The grandest philosophic myths, those Socrates tells in the Platonic dialogues, are end-myths; they consummate the dialectical argument with the high of a cosmic vision. Now, in contemporary philosophy, grandeur being out of favor, mini-myths, flairless, little thought-constructs, are placed throughout the logical argument: Martians, counter-earthlings, brains-in-a-vat and possible worlds inhabited by that one-and-only unicorn whose affliction is non-existence. Finally, there are the real myths, the ones that are not made but re-told, and these are good as preludes to philosophy: In the Metaphysics (A) Aristotle says: “Wonder is the beginning of philosophy,” “myths are composed of wonders,” and so “the myth lover (philomythos) is somehow a philosopher (philosophos).”-- Eva Brann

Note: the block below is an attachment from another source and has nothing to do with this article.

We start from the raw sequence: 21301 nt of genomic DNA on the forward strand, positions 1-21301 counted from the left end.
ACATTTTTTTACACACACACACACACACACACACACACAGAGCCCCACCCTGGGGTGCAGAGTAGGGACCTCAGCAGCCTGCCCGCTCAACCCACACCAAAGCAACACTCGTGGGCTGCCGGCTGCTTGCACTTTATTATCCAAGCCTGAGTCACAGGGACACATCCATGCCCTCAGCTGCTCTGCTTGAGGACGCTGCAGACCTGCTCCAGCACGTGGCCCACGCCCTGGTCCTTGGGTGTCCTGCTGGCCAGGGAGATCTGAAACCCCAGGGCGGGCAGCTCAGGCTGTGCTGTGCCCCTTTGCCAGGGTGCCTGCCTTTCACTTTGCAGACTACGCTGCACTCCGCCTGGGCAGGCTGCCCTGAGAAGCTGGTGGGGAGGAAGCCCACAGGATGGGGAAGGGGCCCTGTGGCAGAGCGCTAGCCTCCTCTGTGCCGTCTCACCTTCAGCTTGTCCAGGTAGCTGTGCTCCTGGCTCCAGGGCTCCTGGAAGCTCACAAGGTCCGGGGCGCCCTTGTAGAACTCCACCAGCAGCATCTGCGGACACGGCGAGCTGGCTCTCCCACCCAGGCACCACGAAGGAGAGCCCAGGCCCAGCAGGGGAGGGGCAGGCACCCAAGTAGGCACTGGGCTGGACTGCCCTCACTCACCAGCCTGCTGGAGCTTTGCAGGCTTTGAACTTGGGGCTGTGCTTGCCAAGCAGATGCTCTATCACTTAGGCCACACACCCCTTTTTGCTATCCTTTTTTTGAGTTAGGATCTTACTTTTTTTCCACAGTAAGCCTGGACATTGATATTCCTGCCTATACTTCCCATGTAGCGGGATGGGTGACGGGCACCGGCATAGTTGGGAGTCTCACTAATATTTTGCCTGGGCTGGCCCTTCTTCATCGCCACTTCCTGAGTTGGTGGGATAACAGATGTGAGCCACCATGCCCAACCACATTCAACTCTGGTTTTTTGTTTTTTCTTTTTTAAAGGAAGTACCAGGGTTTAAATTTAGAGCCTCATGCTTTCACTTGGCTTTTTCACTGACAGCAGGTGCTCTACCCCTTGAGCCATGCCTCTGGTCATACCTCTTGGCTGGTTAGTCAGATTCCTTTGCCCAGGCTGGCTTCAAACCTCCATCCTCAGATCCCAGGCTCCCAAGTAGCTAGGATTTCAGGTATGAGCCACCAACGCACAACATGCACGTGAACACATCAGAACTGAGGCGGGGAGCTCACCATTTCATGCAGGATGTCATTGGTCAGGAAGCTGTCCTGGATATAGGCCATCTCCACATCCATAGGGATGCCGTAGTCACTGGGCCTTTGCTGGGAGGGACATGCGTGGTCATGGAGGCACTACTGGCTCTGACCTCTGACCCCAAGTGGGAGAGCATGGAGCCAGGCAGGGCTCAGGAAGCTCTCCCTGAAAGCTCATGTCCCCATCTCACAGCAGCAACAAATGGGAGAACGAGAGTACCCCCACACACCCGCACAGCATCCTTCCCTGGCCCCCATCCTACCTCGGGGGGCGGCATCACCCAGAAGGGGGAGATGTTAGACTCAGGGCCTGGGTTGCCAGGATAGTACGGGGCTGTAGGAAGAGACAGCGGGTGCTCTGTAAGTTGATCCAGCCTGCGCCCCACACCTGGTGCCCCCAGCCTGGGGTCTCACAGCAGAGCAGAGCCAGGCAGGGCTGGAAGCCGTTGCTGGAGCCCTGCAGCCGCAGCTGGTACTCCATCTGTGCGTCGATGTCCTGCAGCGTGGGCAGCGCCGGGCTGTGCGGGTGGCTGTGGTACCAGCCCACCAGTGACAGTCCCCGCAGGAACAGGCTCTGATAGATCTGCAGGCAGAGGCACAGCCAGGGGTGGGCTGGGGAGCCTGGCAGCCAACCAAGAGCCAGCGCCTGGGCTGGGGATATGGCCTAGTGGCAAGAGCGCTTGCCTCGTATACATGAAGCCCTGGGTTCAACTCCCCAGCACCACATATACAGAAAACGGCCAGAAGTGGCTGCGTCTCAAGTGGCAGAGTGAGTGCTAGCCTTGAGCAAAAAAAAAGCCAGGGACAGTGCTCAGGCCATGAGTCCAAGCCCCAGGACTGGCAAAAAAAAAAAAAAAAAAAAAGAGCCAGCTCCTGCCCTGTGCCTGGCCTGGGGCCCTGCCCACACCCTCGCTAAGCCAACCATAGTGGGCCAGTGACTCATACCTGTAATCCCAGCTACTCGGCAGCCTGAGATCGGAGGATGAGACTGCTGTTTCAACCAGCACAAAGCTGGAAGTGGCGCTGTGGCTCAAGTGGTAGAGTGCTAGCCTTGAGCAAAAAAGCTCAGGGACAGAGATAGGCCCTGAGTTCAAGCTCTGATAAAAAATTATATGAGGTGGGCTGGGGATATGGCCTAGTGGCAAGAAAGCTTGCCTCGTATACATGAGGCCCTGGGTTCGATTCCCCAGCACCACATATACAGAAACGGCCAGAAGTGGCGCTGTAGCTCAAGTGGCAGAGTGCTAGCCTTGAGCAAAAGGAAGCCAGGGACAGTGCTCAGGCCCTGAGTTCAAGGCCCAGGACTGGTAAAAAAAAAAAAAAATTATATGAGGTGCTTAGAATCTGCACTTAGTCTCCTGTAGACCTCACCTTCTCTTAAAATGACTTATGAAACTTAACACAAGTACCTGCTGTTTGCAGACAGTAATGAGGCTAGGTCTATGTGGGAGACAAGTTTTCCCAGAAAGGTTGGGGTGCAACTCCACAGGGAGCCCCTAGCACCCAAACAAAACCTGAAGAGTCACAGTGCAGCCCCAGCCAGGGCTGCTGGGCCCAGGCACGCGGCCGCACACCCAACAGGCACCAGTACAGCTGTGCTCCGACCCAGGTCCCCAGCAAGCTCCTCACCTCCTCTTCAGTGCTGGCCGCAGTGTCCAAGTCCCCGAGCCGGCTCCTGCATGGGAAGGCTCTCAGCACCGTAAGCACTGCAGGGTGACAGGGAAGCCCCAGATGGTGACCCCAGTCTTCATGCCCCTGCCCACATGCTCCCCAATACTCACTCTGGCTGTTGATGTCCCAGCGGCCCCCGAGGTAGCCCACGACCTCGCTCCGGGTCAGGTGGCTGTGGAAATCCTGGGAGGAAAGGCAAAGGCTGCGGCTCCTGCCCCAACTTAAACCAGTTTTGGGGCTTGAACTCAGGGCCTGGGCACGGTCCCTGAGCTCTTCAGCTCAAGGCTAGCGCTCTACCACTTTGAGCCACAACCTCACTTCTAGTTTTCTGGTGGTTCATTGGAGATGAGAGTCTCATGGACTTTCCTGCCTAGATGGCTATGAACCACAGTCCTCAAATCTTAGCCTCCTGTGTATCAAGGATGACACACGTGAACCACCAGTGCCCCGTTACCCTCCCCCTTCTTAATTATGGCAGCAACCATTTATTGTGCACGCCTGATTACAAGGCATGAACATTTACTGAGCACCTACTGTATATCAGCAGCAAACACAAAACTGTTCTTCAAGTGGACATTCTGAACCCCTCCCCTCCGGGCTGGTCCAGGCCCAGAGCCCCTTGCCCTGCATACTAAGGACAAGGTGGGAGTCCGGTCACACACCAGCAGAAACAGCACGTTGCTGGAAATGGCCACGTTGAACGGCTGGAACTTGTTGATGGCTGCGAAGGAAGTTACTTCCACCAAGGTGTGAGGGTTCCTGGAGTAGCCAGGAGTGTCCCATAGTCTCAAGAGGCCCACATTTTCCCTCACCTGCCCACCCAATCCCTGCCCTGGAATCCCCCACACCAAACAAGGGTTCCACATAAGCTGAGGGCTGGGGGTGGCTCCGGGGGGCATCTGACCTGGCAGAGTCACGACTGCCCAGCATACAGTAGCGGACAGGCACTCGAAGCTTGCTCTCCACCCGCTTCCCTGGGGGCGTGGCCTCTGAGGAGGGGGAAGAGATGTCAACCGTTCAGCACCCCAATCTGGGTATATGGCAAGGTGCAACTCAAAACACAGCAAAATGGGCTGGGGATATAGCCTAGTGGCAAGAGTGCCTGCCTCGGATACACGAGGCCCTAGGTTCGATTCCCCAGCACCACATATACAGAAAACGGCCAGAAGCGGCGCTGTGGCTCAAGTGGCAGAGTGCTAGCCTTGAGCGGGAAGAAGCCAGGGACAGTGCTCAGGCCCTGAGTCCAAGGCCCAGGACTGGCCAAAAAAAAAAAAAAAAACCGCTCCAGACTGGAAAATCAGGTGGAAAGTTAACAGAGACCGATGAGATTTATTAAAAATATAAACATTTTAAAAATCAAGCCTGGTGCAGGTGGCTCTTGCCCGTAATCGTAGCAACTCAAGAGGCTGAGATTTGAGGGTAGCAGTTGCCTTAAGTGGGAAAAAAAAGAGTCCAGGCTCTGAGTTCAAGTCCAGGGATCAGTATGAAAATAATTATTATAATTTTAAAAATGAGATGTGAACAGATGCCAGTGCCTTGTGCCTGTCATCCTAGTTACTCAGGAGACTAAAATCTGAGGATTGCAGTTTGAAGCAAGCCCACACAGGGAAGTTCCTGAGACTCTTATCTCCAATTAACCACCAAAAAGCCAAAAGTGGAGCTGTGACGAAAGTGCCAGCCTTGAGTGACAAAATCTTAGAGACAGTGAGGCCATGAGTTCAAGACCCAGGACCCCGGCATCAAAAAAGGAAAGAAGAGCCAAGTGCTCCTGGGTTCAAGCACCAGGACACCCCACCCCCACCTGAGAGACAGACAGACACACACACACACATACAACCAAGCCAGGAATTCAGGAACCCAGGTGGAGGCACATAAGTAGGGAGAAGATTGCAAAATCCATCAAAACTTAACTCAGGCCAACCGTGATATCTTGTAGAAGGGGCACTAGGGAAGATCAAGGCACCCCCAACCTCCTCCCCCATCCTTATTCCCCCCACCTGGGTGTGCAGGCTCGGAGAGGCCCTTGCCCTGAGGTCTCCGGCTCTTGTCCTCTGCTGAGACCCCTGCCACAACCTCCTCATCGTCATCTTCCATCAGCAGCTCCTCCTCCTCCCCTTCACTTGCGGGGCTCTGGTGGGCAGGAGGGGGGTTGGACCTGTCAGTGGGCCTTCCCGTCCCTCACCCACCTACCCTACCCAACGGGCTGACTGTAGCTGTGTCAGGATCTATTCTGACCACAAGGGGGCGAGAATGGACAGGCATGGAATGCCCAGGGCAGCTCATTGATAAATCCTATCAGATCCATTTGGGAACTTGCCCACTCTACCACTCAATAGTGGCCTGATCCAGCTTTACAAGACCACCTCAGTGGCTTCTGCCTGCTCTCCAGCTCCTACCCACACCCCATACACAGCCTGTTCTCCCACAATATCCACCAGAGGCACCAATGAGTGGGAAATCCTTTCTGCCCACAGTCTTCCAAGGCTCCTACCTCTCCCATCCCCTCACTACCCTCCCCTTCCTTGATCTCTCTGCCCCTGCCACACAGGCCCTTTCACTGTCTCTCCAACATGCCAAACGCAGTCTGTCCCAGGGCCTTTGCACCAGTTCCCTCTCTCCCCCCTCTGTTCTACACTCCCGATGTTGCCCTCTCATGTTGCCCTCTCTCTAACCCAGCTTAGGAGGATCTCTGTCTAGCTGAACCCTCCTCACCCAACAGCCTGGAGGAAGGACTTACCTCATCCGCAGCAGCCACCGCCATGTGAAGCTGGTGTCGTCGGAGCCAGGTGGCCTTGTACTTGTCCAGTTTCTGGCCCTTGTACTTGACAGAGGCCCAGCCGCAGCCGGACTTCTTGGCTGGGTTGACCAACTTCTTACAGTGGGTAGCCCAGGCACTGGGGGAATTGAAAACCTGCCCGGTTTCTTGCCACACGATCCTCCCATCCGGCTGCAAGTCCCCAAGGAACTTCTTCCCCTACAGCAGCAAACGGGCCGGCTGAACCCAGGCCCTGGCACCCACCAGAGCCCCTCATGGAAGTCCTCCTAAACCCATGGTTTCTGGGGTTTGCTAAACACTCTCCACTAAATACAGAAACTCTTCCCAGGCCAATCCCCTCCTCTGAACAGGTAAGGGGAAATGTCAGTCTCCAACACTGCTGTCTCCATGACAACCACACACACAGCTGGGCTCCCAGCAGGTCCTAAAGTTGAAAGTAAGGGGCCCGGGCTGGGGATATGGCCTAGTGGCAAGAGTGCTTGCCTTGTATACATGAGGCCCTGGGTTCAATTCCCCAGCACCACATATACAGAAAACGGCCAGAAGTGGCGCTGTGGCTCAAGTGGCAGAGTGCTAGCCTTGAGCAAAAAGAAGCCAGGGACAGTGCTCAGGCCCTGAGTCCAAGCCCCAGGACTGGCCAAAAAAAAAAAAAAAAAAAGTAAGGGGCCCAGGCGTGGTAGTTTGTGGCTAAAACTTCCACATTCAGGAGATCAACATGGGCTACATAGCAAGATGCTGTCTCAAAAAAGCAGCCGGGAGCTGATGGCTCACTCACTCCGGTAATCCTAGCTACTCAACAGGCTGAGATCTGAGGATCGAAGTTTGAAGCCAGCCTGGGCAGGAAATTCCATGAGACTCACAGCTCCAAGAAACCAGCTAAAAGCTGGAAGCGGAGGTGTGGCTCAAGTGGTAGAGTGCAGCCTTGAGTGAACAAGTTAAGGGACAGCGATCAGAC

[Lin Carter] turns to a discussion of Amadis of Gaul, and his admiration for it. As he explains, the popularity of Amadis sprung a wealth of new romances, mostly imitators. Most of those works which followed the Amadis became so convoluted with the idea of topping the last, that they became dreary and nearly unintelligible. --"Kilsern"
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